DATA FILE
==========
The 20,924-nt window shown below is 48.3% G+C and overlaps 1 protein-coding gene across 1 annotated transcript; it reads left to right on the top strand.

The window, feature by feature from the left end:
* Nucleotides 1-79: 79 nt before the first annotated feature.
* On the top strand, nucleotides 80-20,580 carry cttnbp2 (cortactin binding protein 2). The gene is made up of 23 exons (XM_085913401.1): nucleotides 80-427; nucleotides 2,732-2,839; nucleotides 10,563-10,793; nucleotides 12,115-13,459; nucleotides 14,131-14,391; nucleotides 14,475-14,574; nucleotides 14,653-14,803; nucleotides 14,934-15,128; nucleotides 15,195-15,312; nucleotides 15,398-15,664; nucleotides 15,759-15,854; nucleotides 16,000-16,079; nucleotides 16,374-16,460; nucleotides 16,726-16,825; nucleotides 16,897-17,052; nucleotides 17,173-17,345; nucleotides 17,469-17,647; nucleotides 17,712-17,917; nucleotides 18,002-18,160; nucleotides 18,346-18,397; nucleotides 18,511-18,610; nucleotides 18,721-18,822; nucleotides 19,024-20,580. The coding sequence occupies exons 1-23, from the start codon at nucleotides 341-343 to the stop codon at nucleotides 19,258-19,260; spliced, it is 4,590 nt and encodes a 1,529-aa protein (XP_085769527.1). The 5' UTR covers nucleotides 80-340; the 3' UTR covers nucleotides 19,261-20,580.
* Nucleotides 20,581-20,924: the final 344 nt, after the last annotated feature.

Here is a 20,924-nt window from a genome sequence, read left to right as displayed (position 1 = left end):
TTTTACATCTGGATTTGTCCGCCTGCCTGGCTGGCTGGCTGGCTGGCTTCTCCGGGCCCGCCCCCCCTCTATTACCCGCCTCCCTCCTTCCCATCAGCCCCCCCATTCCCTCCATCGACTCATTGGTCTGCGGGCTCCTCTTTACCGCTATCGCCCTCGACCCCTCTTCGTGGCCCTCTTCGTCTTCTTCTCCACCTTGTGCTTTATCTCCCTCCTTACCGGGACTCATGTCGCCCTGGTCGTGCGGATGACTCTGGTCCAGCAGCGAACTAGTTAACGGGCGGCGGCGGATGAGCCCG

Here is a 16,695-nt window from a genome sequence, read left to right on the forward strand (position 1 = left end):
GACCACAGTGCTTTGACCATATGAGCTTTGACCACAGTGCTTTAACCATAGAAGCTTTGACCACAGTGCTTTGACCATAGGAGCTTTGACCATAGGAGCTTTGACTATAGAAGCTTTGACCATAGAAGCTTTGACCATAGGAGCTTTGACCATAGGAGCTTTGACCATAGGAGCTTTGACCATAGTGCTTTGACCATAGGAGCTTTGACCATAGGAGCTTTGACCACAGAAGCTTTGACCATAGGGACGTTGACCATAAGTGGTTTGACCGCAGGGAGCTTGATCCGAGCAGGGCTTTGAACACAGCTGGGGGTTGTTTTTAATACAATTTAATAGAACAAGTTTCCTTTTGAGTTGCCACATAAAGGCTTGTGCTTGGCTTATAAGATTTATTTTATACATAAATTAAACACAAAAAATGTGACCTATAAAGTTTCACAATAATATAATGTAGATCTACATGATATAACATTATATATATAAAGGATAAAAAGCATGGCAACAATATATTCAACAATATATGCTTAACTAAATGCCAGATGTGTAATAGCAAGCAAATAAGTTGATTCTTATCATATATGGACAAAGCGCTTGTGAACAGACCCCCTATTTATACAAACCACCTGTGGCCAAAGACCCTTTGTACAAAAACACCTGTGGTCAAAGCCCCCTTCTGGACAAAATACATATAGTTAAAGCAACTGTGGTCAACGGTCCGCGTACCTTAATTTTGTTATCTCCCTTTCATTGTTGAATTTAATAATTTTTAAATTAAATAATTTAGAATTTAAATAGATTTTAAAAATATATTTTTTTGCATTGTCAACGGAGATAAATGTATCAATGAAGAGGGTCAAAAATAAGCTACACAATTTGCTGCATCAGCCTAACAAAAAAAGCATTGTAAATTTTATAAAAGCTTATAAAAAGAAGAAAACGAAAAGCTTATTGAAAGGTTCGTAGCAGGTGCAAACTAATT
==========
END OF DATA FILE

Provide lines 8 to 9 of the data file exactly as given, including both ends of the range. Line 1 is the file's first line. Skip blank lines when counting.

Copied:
Here is a 16,695-nt window from a genome sequence, read left to right on the forward strand (position 1 = left end):
GACCACAGTGCTTTGACCATATGAGCTTTGACCACAGTGCTTTAACCATAGAAGCTTTGACCACAGTGCTTTGACCATAGGAGCTTTGACCATAGGAGCTTTGACTATAGAAGCTTTGACCATAGAAGCTTTGACCATAGGAGCTTTGACCATAGGAGCTTTGACCATAGGAGCTTTGACCATAGTGCTTTGACCATAGGAGCTTTGACCATAGGAGCTTTGACCACAGAAGCTTTGACCATAGGGACGTTGACCATAAGTGGTTTGACCGCAGGGAGCTTGATCCGAGCAGGGCTTTGAACACAGCTGGGGGTTGTTTTTAATACAATTTAATAGAACAAGTTTCCTTTTGAGTTGCCACATAAAGGCTTGTGCTTGGCTTATAAGATTTATTTTATACATAAATTAAACACAAAAAATGTGACCTATAAAGTTTCACAATAATATAATGTAGATCTACATGATATAACATTATATATATAAAGGATAAAAAGCATGGCAACAATATATTCAACAATATATGCTTAACTAAATGCCAGATGTGTAATAGCAAGCAAATAAGTTGATTCTTATCATATATGGACAAAGCGCTTGTGAACAGACCCCCTATTTATACAAACCACCTGTGGCCAAAGACCCTTTGTACAAAAACACCTGTGGTCAAAGCCCCCTTCTGGACAAAATACATATAGTTAAAGCAACTGTGGTCAACGGTCCGCGTACCTTAATTTTGTTATCTCCCTTTCATTGTTGAATTTAATAATTTTTAAATTAAATAATTTAGAATTTAAATAGATTTTAAAAATATATTTTTTTGCATTGTCAACGGAGATAAATGTATCAATGAAGAGGGTCAAAAATAAGCTACACAATTTGCTGCATCAGCCTAACAAAAAAAGCATTGTAAATTTTATAAAAGCTTATAAAAAGAAGAAAACGAAAAGCTTATTGAAAGGTTCGTAGCAGGTGCAAACTAATT